I just want to echo others and say that this is not a male/female issue. It happens to both boys and girls.
Resilience is an important trait and once it is developed, empathy can be developed, which is also an important quality for youngsters to develop.
Originally Posted by techwife
So, the County Fair is coming up and I'm trying to practice for the Spelling Bee with him and he won't even look at the words except for once in a while and if he gets a word wrong, he just gets mad and doesn't even want to see how it's spelled so he can study it and get it right. He just walks away and complains that he's going to lose.
My suggestion would be to be honest with him. Tell him that it hurts you to see him sad and disappointed and so you wonder if the disappointment he feels when he loses (which is inevitable, no one ALWAYS wins) is worth competing.
If he keeps saying that he shouldn't even try because he's just going to lose, then why do you keep trying to practice with him? If it isn't important to him, let it go, informing him of what will happen if he quits (not being able to compete at the fair and check in with him to see how that would make him feel etc. so he can reason it out with you and weigh his options).
If he regrets it and is upset that he dropped out, it will be a great learning opportunity on how his choices impact him personally. If it doesn't bother him and he's less stressed, that is a great thing too! Its a win-win either way.
I wouldn't let my child compete if they consistently showed that they couldn't handle defeat and I'd tell them why.
My next suggestion would be to take him to counseling.
This stood out for me, from your other thread:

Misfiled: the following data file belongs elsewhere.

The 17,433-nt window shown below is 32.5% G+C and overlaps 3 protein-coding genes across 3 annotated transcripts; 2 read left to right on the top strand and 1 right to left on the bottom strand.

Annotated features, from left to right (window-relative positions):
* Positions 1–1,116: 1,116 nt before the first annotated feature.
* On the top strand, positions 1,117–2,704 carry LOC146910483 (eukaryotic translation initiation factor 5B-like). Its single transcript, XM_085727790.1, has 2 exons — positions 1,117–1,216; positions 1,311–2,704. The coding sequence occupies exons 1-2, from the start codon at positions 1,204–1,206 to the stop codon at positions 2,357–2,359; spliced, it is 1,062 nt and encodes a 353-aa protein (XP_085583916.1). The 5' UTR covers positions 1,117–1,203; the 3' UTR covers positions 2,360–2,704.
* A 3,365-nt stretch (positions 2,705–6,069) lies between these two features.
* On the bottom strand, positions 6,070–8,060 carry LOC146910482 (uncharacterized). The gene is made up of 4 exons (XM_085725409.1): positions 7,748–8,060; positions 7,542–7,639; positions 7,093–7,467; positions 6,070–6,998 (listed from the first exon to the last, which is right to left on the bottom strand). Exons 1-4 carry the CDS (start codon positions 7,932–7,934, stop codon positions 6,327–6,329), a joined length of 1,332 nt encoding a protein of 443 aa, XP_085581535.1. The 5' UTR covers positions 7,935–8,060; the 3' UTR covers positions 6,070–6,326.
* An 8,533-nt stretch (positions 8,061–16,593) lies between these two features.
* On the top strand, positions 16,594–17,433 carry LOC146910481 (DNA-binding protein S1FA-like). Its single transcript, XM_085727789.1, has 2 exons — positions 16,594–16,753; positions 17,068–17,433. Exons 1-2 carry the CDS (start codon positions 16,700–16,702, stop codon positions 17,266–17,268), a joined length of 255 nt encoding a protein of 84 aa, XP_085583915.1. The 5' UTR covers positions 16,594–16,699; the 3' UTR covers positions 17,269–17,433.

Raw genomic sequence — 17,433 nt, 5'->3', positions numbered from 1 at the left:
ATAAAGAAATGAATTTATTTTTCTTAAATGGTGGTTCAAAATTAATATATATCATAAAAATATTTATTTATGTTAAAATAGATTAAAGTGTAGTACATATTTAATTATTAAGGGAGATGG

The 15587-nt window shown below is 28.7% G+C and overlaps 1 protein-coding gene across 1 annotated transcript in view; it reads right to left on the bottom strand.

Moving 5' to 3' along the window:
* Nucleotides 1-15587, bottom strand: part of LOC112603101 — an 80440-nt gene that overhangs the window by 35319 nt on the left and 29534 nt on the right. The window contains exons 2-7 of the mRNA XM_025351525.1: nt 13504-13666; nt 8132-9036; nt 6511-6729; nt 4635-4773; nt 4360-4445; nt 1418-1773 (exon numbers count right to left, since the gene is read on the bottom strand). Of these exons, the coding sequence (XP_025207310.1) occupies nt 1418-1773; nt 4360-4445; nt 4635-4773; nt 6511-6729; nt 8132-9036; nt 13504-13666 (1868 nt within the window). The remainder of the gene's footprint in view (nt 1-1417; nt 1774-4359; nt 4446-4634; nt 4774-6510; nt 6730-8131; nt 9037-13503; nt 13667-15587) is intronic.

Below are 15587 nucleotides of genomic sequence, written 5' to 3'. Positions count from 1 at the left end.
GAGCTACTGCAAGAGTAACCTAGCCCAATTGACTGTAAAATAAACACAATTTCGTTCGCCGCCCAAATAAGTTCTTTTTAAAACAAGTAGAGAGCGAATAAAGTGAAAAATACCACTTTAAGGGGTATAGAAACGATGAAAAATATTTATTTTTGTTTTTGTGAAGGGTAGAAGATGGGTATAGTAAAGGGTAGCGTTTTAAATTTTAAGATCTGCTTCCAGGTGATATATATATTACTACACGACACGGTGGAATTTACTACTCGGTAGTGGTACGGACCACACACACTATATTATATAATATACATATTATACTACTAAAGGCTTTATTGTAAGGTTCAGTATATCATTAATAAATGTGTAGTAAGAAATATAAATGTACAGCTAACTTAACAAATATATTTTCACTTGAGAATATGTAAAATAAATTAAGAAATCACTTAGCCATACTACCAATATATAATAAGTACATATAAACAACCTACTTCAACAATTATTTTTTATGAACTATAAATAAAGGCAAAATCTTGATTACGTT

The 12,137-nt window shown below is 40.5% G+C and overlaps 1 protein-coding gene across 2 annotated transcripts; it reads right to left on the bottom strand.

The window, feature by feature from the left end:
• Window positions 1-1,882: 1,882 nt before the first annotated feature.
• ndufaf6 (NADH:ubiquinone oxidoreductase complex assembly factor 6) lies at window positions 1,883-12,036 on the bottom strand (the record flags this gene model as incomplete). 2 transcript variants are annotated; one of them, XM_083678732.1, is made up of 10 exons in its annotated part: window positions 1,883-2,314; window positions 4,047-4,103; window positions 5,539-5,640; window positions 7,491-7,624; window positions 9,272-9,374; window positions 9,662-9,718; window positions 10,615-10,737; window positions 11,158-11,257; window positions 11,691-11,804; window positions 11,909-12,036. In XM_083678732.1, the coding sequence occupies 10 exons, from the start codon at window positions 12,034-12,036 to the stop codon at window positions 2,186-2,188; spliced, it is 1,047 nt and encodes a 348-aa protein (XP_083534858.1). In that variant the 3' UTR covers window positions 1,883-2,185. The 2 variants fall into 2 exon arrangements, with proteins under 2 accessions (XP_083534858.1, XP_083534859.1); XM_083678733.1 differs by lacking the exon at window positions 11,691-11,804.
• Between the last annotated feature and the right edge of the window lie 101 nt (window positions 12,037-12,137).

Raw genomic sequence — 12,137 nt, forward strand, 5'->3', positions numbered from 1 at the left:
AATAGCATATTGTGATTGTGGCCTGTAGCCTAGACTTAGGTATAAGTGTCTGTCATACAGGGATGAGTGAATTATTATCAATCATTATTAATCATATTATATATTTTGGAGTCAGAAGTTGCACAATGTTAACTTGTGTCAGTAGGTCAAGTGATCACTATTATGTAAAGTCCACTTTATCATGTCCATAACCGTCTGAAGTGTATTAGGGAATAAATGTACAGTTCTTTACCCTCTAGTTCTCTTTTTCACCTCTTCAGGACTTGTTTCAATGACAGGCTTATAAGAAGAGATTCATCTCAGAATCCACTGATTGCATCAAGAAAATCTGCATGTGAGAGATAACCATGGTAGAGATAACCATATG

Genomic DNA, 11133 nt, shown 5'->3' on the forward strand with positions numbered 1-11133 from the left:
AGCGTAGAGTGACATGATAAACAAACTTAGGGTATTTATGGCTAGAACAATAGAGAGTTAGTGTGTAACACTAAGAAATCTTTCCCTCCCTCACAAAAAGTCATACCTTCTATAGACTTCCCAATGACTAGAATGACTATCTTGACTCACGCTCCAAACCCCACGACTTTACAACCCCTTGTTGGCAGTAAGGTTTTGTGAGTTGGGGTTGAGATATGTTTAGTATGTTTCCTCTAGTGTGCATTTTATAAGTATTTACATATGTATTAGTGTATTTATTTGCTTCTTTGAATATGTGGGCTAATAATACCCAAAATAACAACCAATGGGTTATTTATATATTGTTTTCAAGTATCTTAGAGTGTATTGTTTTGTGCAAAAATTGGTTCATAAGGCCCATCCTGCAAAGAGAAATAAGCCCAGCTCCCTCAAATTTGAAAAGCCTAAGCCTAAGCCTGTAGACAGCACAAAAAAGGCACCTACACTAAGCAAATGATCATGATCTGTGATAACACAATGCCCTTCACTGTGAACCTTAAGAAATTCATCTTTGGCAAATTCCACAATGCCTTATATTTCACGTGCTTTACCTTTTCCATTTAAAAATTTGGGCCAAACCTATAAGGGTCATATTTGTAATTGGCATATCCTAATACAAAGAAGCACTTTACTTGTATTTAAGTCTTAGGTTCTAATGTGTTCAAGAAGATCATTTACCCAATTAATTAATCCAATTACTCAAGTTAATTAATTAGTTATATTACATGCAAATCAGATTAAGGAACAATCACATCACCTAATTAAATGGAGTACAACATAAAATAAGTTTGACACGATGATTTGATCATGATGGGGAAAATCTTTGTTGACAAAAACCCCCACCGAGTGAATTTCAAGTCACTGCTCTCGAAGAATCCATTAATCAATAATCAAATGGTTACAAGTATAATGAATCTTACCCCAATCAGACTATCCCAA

Originally Posted by techwife
They have awards assemblies every month and the only award he has gotten this year was for 100's on his spelling tests, but I had to call the school and ask them to give him an award for something because he's become so negative watching his friends get awards for things that are way beneath his academic level that he comes home saying, "Why should I try? I never get any awards." If I ask him to read with me, he doesn't want to and he used to love reading and learning. Now he's become totally bitter about learning and school.
This really stood out for me from your other thread and I just wanted to say that intrinsic motivation is so important! Enjoying the process is what really matters, not how other people recognize the efforts. That is a hard lesson to learn in our society.
From a developmental perspective, the whole "reward" thing is really controversial. All the training I have had in Child Development states that giving "rewards" for doing well sets children up to lack intrinsic motivation and puts them in a place where they potentially will feel worthless when NOT receiving constant ego stroking or external awards. The schools I have worked in don't give competitive performance-based accolades for these reasons. Each child is supported and celebrated for the progress they make on their own path.
I know what it feels like to have an exceptional child who feels like others get the accolades for doing less than they are capable of doing. It can SUCK!
My daughter is an actress who, from the age of 5, has had to watch substandard performers handed roles they were not capable of performing. It's not just self-serving reasons or ego that makes her feel unhappy about this, because the result is that the entire production has suffered because of it.
At the end of the day, such experiences build character. Every parent wishes that their child could get an award at every ceremony! It's just not practical or healthy for that to happen though.